Simpson, Veselnitskya, and Akhmetshin all had been retained by an American law firm to settle the Prevezon case and lobby for the repeal of the Magnitsky Act, which punished Russian officials and companies for human rights violations. (Russian President Vladimir Putin strongly opposes the Magnitsky Act and retaliated by suspending American adoptions of Russian children in 2012. According to Don Jr., these issues, and not Clinton gossip, were the actual topics of discussion during the Trump Tower meeting.)

Simpson’s simultaneous work with Prevezon and the Democrats was questioned by then-Senate Judiciary Committee Chairman Charles Grassley in a 2017 letter to the Justice Department. “It is highly troubling that Fusion GPS appears to have been working with someone with ties to Russian intelligence [Akhmetshin]—let alone someone alleged to have conducted political disinformation campaigns—as part of a pro-Russia lobbying effort while also simultaneously overseeing the creation of the Trump/Russia dossier,” Grassley wrote. “The relationship casts further doubt on an already highly dubious dossier.” Grassley also suggested all three might have run afoul of foreign lobbying rules.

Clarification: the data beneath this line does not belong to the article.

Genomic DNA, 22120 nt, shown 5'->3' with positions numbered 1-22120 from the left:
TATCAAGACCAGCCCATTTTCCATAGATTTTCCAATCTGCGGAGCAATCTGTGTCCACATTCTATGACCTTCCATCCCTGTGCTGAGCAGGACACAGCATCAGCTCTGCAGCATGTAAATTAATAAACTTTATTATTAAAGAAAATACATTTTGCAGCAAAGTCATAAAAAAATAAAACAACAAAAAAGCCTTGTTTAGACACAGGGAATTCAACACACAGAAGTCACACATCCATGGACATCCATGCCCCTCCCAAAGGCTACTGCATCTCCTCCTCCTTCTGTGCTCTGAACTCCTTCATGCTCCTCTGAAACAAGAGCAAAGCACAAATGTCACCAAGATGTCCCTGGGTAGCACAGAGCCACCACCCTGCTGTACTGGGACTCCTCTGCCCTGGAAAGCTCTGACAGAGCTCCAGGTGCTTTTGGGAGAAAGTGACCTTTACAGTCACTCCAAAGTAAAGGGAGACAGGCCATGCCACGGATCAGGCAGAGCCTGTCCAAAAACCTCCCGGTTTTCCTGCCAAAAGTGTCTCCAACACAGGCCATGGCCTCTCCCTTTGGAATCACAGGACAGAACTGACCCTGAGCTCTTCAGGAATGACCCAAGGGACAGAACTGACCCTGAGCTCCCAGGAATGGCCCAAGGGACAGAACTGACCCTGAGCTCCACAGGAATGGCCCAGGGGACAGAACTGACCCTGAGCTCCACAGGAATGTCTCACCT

In his congressional testimony, Simpson admitted he has known Akhmetshin, a Russian-American lobbyist who lives in Washington, for at least a decade and met with him several times in 2016 regarding the Prevezon case. On Monday, BuzzFeed reported that Akhmetshin received mysterious payments around the time of the Trump Tower meeting. (The former Soviet military officer told Congress that he just happened to be in New York City on June 9, 2016 and received a last-minute invitation by Veselnitskya to meet with the Trump campaign team.)

“In the months before and after the meeting with the Trump campaign, documents show that Akhmetshin made unexplained cash deposits totaling $40,000, and received a wire transfer of $100,000 directly from Katsyv [Prevezon’s owner] along with $52,000 from a foundation funded by Katsyv and other wealthy Russians to try to undermine that law,” BuzzFeed confirmed. “Bankers examining the lobbyist’s accounts flagged these transactions for a variety of reasons, including the inability to explain them, their overseas origin, and a suspicion that they showed Akhmetshin had violated federal lobbying law.”